It is currently impossible, in my opinion, to offer credible estimates of either an individual's likely benefit or the likely risks from repetitive CT heart scans --- or from repetitive screenings with x-rays for any disease. But on the risk side, it would be very foolish to brush off the warnings inherent from the mid-century observations in Gofman 1999. They challenge the 1% "negligible risk" assumption in a powerful way. The cautions expressed by several physicians, in the fine article by Alex Berenson and Reed Abelson, are perhaps far too mild.

# # # # #


Addendum: Two Contrasting Comments on the 1999 Monograph

            In 2006, the newest report on the Biological Effects of Ionizing Radiation --- known as BEIR-7 --- mentioned receiving the 1999 monograph from Dr. Gofman (BEIR 2006 p.329). Then that publication stated that it did not share his interpretation of the discovered correlations, because he used "data on populations rather than data on individuals" and because "it is not possible to verify the quantitative nature" of the relationship between physician-density and x-ray dose.

            We considered exactly those inputs to be the monograph's special merits, for reasons summarized in Part 3 above!

            In contrast with BEIR-7's lack of interest, Arthur C. Upton, M.D., chairman of the earlier BEIR-1990 Committee and Director of the National Cancer Institute 1977-1979, wrote to Dr. Gofman about the 1999 monograph, "I find your observations intriguing, and your interpretation of them to be thoughtful and constructively hypothesis-generating. I hope that your book stimulates the productive follow-up research that your findings clearly call for . . . Best wishes for continuing productivity in the new millennium."

            Dr. Gofman was unable to carry on his work, due to his wife's failing health and then his own. He died in August 2007. I, who helped with his research for 20 years and edited his last three monographs, feel qualified to have written this communication. In his will, Dr. Gofman explicitly authorized me and/or his son to describe, summarize, and explain his radiation research when he no longer could.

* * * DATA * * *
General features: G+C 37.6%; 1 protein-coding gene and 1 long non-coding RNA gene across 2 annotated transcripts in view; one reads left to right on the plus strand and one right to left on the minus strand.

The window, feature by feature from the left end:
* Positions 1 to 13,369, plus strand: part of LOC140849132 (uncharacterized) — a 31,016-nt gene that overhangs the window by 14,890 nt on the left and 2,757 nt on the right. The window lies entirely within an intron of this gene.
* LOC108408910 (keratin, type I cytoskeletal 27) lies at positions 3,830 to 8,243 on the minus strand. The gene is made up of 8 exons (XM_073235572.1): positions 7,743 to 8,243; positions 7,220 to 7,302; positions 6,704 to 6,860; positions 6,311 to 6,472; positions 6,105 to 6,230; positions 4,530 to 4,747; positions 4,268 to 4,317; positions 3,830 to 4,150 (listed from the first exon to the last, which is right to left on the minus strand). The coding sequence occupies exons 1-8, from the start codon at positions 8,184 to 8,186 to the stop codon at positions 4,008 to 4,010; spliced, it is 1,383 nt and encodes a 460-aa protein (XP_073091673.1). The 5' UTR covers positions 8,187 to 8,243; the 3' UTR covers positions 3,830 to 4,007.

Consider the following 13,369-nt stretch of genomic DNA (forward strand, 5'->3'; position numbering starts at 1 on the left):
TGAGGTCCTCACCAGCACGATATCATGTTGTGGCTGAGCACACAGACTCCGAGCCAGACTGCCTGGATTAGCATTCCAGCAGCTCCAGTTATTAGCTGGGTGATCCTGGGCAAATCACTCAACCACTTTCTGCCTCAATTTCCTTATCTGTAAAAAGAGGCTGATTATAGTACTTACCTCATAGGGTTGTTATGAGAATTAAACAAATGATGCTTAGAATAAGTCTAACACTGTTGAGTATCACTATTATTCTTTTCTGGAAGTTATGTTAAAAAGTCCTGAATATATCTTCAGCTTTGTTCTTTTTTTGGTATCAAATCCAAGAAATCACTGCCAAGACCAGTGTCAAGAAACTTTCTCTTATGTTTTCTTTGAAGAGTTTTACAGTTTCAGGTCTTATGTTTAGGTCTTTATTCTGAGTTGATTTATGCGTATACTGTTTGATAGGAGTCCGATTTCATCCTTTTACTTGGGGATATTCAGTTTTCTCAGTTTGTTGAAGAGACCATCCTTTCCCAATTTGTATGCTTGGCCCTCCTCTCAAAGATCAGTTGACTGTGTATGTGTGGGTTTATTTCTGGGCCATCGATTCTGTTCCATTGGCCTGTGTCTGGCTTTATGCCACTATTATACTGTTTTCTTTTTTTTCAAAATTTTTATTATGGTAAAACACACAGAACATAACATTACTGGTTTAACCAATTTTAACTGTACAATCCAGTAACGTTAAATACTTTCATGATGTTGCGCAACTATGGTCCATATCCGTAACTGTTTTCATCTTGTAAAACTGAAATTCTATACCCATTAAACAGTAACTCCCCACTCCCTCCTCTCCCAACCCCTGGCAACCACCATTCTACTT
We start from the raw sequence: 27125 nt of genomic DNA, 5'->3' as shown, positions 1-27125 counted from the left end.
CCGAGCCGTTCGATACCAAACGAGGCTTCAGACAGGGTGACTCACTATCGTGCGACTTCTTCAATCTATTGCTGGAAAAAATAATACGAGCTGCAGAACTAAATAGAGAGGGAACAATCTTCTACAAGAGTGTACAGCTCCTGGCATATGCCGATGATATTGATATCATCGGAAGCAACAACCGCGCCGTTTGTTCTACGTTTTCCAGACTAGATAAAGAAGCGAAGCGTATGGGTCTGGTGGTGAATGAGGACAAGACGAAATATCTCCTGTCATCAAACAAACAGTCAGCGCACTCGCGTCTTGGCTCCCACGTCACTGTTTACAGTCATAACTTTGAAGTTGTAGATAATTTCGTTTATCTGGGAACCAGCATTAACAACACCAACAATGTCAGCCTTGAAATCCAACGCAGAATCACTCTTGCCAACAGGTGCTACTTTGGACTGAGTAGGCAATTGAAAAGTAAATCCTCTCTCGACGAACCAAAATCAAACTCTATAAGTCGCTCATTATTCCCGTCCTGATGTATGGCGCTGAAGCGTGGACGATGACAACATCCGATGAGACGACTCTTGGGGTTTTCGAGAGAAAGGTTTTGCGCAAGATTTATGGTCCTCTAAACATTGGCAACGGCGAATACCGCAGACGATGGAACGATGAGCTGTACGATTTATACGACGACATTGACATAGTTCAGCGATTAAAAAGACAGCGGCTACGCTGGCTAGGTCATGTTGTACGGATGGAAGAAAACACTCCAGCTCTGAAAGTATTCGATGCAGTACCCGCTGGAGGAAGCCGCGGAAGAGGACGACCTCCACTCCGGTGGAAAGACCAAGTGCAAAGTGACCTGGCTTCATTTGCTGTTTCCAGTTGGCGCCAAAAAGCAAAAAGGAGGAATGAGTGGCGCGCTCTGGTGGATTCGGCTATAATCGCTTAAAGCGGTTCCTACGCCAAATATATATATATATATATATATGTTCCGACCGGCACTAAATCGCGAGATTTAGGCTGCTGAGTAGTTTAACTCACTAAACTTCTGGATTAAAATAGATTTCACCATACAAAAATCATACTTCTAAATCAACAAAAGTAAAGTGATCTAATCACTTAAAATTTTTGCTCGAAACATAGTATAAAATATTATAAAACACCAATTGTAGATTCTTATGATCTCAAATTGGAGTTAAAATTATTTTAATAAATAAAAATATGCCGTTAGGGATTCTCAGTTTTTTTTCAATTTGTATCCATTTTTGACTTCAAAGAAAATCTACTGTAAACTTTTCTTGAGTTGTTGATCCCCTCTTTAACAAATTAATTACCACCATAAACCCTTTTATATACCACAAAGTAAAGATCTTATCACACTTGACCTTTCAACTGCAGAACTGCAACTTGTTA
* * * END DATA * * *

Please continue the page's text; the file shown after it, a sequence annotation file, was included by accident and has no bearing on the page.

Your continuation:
Ms. Egan O'Connor, San Francisco, July 2008.



            Archer, Victor E., 1982 (March 19). Reviewing John Gofman's 1981 book, Radiation and Human Health, in the Journal of the American Medical Assn (at p.1637), Dr. Archer wrote, "This remarkable and important book enables any intelligent person with a high school education to understand the complexities involved in assessing the risks to man from low levels of ionizing radiation. Gofman not only demonstrates his mastery of this complex subject but carefully explains the basic concepts of epidemiology, genetics, birth defects, carcinogenesis, radiobiology, physics, chemistry and even mathematics, which are necessary to an understanding of the subject."
            BEIR 1990. Committee on the Biological Effects of Ionizing Radiation. Health Effects of Exposure to Low Levels of Ionizing Radiation [also known as the BEIR-5 Report]. Washington DC: National Academy Press. ISBN 0309039959. 421 pages.
            BEIR 2006. Committee to Assess Health Risks from Exposure to Low Levels of Ionizing Radiation, Board on Radiation Effects Research, National Research Council of the National Academies. Health Risks from Exposure to Low Levels of Ionizing Radiation: BEIR-7 Phase 2. BEIR stands for Biological Effects of Ionizing Radiation, a sporadic series of reports beginning in 1972. This document comes with a sticker on its verso page stating: "This BEIR VIII study was supported by funds from the U.S. Dept. of Defense, U.S. Dept. of Energy, U.S. Environmental Protection Agency, the Nuclear Regulatory Commission, and the U.S. Dept. of Homeland Security." Washington DC: National Academy Press. ISBN 030909156X. 406 pages.
            Bond, Victor P., 1978, with Charles B. Meinhold and Harald H. Rossi. "Low Dose RBE and Q for X-ray Compared to Gamma Radiations," Health Physics 34: 433-438.
            Brown, W. Virgil 2007 (May), "From the Editor in Chief," Journal of Clinical Lipidology, 1 No.2: 97-99. Referring to Gofman 1955 (below), Dr. Brown writes: This document is "both a scientific tour de force and a historically important presentation of concepts that underpin our field. I was most impressed on rereading the document that he not only discovered relationships previously unknown but defined important questions that remain unanswered even today."
            Doll and Peto 1981 (June). Richard Doll and Richard Peto. "The Causes of Cancer: Quantitative Estimates of Avoidable Risks of Cancer in the United States Today," Journal of the National Cancer Institute 66, No.6: 1192-1265 plus 6 appendices.
            Gofman, John W., 1949 with Frank T. Lindgren and Harold A. Elliott. "Ultracentrifugal Studies of Lipoproteins of Human Serum," Journal of Biological Chemistry, 179: 973-979.